For the most part, we all have an idea of what might make us happy.
Receiving the promotion you’ve been working overtime for, losing those last 10 pounds, booking a dream vacation with your someone special–some version of these scenarios is likely to make you feel whole, complete, accomplished and ultimately happy.
But what if these monetary gains aren’t necessary?
Imagine being able to feel truly happy before your vacation and while you work toward your career goals. . .
a happiness you carry in all relationships and situations.
That kind of happiness is extremely personal and unique to each person, but psychology and science professionals may have discovered what anyone can do to keep from getting in the way of their own happiness.
Here are 5 habits that are keeping you from happiness, according to science.
#1 Focus on the Negative
There’s a reason reality television is as popular as it is.
Humans love drama–an escape from our own? Even better!
Dr. Seligman, a psychology professor at the University of Pennsylvania, is a pioneer in the study of happiness.
Seligman’s research shows that participating in behavior that accentuates anything negative is very likely to keep a person from feelings of happiness or joy.
This includes listening to negative people, gossiping, negative self-talk, and engaging in media that is perceived as negative.
Therefore, create an environment of happiness.
It’s okay to acknowledge when things are less than perfect.
However, the more you talk about, concentrate on and give energy to negativity the less space you’re allowing for positive feelings to occur.
It’s natural to believe that uncovering your happiness is an internal experience.
Spoiler alert–it’s not!
In fact, research done by psychologists Dr. Robert A. Emmons of the University of California, Davis, and Dr. Michael E. McCullough of the University of Miami, shows that we actually receive a greater chemical response (that provides the feeling of happiness) when we give or provide gratitude.
So, sometimes on your journey toward personal development and self-improvement, don’t be afraid to look up.
You’re likely surrounded by people and places that are supportive of you.
Even your local barista who gives you that extra pump of caramel has your back!
Return the favor by showing gratitude.
Remembering who did you right instead of obsessing over who hasn’t is a happiness game-changer.
Have you ever left a charity event, volunteer opportunity, or even just helping your grandmother and felt bad?
It’s emotionally and psychologically rewarding to do good for others.
Without warning, the good often returns ten-fold.
# 3 Inconsistent Schedule or Routine
This is a hard one to hear especially for all the free-spirited “I’ll wing it” crew.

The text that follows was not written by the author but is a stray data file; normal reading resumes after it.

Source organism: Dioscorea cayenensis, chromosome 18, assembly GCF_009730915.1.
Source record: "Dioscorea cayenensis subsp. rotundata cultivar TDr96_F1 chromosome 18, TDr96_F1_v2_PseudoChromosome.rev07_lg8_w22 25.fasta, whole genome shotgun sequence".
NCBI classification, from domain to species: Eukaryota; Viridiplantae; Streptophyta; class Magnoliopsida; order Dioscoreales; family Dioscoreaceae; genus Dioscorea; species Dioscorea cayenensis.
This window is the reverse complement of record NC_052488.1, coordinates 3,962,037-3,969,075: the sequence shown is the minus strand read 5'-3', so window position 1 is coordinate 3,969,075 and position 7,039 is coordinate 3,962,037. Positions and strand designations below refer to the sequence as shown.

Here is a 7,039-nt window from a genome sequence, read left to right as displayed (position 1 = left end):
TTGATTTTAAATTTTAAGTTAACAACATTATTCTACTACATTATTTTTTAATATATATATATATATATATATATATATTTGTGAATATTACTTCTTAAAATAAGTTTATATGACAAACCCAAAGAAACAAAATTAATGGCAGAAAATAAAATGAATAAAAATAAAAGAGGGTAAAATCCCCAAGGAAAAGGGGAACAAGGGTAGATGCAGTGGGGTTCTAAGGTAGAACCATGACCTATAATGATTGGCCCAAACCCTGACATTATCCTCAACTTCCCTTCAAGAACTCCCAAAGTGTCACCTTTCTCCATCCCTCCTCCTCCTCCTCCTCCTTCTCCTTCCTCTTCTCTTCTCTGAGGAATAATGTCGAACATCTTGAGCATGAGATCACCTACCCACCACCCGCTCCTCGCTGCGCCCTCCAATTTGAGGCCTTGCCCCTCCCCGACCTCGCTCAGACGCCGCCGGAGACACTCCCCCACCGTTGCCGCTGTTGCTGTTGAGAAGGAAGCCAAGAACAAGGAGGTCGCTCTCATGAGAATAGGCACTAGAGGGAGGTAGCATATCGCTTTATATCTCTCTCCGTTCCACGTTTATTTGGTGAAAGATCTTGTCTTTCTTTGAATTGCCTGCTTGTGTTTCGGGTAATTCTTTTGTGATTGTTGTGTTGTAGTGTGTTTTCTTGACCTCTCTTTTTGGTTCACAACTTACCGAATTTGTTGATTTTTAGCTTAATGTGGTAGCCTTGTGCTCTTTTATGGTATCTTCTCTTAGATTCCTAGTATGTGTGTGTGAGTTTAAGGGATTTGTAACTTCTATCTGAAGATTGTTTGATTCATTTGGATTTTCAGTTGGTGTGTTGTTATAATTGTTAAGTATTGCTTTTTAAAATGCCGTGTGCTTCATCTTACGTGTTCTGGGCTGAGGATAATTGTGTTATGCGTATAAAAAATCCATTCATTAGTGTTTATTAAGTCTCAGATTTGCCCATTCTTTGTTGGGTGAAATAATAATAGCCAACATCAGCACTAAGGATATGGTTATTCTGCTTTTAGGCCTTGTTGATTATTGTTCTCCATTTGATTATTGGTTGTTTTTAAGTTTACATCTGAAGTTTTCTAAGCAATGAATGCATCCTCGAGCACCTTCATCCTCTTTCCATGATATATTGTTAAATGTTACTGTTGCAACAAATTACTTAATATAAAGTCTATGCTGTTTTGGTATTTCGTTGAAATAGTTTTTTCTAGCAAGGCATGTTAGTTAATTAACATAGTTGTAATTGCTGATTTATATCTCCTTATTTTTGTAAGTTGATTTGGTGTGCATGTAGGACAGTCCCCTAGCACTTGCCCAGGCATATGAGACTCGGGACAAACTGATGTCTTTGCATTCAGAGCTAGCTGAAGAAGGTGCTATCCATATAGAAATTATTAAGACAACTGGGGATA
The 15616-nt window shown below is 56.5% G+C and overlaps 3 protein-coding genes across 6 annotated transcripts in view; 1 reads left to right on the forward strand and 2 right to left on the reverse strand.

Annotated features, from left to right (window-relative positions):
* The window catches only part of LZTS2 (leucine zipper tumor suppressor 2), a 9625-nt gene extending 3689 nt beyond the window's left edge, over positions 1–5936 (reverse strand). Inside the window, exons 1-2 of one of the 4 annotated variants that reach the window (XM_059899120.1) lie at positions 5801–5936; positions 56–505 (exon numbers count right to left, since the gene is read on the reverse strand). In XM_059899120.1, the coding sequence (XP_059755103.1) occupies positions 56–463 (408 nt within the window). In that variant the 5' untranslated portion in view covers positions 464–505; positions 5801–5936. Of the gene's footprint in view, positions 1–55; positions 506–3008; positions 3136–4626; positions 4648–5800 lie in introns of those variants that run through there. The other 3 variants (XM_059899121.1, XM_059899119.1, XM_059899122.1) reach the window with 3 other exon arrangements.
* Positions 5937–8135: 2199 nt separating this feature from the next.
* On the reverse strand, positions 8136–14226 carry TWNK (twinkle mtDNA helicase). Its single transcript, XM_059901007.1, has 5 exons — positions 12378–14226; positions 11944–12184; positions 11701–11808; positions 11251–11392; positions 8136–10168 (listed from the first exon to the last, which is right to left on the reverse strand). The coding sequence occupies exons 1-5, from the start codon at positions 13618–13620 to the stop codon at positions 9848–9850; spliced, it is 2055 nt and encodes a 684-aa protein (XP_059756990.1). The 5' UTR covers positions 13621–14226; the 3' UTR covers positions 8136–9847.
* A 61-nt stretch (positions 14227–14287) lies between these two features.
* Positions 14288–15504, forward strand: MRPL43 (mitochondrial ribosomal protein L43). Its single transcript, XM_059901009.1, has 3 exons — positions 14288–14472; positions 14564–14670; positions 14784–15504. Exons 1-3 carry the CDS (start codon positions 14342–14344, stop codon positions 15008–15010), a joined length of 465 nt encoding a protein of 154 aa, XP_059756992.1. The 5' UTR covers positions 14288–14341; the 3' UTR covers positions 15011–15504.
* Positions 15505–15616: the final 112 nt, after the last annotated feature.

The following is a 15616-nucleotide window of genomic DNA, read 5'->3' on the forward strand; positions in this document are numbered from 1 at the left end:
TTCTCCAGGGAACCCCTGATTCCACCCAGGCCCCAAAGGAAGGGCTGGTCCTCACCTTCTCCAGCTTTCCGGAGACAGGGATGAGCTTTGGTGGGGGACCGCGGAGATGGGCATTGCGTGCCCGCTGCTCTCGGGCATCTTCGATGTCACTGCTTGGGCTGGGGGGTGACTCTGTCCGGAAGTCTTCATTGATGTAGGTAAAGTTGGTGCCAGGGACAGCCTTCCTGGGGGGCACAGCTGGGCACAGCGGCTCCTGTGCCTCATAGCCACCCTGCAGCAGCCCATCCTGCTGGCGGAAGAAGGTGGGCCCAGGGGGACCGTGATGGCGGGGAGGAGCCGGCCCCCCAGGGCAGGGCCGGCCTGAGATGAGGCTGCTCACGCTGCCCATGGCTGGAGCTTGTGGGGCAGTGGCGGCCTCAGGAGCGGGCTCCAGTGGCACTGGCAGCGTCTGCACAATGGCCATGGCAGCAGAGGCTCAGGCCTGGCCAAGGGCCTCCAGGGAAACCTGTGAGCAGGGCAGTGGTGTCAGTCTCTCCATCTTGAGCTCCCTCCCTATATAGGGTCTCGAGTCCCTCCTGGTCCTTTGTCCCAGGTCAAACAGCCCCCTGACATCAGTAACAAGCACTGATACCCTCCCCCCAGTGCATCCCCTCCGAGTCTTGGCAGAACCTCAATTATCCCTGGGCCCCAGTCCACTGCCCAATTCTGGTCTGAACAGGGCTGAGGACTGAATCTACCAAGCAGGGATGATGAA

But, data concludes that following a somewhat structured schedule or routine 4-6 days of the week leads to a greater sense of purpose, fulfillment, and happiness.
Remember the times the alarm “didn’t go off” and you’d wake up late to school or work?
The sense of stress and urgency never seemed to wear off throughout the day.
A schedule and routine often leads to productivity and productivity leads to happiness.
It’s a wonderful cycle that allows you to accomplish a lot and claim your happiness.
This measurement doesn’t take into consideration what exactly it is your schedule entails (a miserable job done regularly isn’t going to contribute to happiness) but lies in the stability of creating a plan and seeing it through.
So, whether it’s a gym routine, meeting a friend for coffee or an hour to read for pleasure every day, create a set of plans that become routine.
And even when you think you don’t want to do them, push through and see how you feel afterward.
# 4 Lying
Lying is incredibly crippling to your happiness.
It’s a nasty habit that many aren’t even aware they do so often.
Saying you’ve done something you haven’t, agreeing you’ll go somewhere you know you won’t, or making promises you have no intention of keeping–are all lies.
The worst part about lies is that they usually result in more lying.
Stop trying to keep up and just be honest.
Creating lies means you’re creating secrets about who you are and what you really want.
According to author and professor of psychology Anita Kelly Ph.D., lying can make you emotionally and physically sick and results in not achieving your truest desire (including happiness).
Address the reasons you lie and you’re likely to find what you’re ashamed of.
Ditch shame, pass on the lies and discover a life of honesty and happiness surrounded by people who appreciate the real you.
#5 Holding Grudges
We’ve all been hurt and are likely to hurt again.
Why then should you prolong the suffering by holding a grudge?
According to the Mayo Clinic, holding grudges can lead to.
- Increased likelihood of becoming bitter in other relationships
- Depression or anxiety
- Loss of value in connecting with others
Letting go might not be easy.
In fact, putting a stop to any of these bad habits will be a challenge.
But now you know your happiness is at stake.
And your happiness is nobody else’s responsibility but your own.